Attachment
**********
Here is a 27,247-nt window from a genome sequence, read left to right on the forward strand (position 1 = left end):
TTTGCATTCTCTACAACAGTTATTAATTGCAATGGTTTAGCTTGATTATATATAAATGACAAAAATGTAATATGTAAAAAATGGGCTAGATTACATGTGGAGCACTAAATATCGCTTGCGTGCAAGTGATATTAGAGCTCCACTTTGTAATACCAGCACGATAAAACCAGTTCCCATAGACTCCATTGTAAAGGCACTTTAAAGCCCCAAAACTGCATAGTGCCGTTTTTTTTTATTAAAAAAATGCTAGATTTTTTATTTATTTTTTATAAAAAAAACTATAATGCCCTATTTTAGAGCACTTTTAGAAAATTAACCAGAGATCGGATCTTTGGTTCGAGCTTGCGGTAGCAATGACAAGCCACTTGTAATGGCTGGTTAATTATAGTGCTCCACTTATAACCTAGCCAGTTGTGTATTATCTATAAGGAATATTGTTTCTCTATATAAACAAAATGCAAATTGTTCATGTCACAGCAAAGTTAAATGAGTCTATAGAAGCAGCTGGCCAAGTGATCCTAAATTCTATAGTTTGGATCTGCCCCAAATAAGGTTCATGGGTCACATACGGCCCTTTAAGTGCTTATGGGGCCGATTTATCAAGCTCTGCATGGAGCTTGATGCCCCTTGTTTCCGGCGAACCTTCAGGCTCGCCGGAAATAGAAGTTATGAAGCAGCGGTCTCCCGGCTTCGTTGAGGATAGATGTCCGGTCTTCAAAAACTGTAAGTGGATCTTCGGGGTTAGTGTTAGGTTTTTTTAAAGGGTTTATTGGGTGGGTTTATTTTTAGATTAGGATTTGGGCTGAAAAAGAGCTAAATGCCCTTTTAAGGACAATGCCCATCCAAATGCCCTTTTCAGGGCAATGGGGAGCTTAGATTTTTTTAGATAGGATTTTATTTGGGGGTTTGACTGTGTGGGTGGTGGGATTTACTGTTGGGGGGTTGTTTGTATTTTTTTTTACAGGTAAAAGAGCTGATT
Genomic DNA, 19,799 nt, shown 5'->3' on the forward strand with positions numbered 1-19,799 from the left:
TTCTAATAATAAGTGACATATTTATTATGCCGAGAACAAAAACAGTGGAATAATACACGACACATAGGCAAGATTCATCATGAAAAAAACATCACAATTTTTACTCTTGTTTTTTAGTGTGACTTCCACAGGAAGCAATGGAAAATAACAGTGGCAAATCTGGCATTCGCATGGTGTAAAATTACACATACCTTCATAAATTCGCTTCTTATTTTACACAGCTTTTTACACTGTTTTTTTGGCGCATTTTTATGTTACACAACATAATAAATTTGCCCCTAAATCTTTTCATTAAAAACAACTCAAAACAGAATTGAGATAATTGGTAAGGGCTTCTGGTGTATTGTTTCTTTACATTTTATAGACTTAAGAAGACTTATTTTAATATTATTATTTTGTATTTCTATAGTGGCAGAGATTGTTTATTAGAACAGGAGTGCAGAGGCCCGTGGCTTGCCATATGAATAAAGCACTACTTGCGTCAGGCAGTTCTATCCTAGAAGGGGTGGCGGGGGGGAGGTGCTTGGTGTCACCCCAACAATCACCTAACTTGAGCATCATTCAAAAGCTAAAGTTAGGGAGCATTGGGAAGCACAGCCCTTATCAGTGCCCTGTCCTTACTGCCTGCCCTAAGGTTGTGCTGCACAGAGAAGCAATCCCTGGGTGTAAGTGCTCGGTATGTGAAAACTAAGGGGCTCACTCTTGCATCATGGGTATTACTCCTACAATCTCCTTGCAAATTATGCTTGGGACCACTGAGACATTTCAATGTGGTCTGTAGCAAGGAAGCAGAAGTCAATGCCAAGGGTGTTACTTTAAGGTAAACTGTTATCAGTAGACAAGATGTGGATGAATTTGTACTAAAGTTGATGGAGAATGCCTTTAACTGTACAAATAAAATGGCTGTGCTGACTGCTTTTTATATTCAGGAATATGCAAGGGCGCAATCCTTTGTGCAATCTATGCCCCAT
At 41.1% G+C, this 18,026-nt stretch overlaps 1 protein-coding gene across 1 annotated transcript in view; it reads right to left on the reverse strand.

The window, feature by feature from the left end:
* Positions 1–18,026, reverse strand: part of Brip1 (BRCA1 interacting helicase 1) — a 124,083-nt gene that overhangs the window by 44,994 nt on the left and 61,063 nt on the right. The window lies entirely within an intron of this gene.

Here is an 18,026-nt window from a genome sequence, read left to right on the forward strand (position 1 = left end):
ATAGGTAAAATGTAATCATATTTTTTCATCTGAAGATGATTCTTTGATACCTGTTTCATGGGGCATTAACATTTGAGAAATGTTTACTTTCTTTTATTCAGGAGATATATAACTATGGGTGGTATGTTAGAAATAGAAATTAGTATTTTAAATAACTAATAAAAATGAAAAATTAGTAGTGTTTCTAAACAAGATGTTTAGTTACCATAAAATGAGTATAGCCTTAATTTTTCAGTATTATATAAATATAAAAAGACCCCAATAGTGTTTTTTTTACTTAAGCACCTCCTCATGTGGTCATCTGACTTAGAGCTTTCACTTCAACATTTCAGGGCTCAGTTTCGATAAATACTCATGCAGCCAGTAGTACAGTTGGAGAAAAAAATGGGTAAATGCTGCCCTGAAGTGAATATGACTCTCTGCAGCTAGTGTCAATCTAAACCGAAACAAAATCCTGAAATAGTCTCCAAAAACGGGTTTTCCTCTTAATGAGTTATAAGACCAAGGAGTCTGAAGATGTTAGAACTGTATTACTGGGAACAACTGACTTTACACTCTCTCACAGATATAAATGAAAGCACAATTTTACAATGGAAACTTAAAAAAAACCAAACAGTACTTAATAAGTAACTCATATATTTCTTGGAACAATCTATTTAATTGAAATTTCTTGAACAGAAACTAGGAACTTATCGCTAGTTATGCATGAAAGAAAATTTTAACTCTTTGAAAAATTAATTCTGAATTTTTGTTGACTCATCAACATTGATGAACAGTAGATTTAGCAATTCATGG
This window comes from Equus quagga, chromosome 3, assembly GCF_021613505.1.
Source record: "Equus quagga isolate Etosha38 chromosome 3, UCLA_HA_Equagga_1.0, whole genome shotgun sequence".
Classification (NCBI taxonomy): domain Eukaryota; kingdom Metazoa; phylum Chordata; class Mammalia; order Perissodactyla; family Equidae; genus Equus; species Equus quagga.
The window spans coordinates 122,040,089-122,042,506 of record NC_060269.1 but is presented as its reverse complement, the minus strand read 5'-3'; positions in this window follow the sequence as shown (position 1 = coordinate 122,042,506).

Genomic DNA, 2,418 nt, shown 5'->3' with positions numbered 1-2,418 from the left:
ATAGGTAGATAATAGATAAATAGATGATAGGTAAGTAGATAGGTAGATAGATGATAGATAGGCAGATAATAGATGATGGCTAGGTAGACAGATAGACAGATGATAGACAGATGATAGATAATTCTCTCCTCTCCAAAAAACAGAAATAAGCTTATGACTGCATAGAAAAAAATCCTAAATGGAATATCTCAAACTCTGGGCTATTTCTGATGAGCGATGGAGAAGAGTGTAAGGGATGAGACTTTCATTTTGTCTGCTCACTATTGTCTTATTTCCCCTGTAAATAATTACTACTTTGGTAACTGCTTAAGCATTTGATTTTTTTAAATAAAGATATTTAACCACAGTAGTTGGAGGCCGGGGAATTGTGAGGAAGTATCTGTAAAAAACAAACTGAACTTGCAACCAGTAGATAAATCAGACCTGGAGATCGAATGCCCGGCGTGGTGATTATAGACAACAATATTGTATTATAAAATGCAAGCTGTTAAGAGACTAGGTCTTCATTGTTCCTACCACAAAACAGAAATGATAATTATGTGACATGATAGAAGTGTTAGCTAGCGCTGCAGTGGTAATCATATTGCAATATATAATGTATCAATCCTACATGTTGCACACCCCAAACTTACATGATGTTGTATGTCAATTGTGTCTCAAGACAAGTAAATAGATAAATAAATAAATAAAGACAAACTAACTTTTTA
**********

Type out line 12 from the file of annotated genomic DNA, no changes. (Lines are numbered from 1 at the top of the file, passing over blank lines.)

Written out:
Classification (NCBI taxonomy): domain Eukaryota; kingdom Metazoa; phylum Chordata; class Mammalia; order Perissodactyla; family Equidae; genus Equus; species Equus quagga.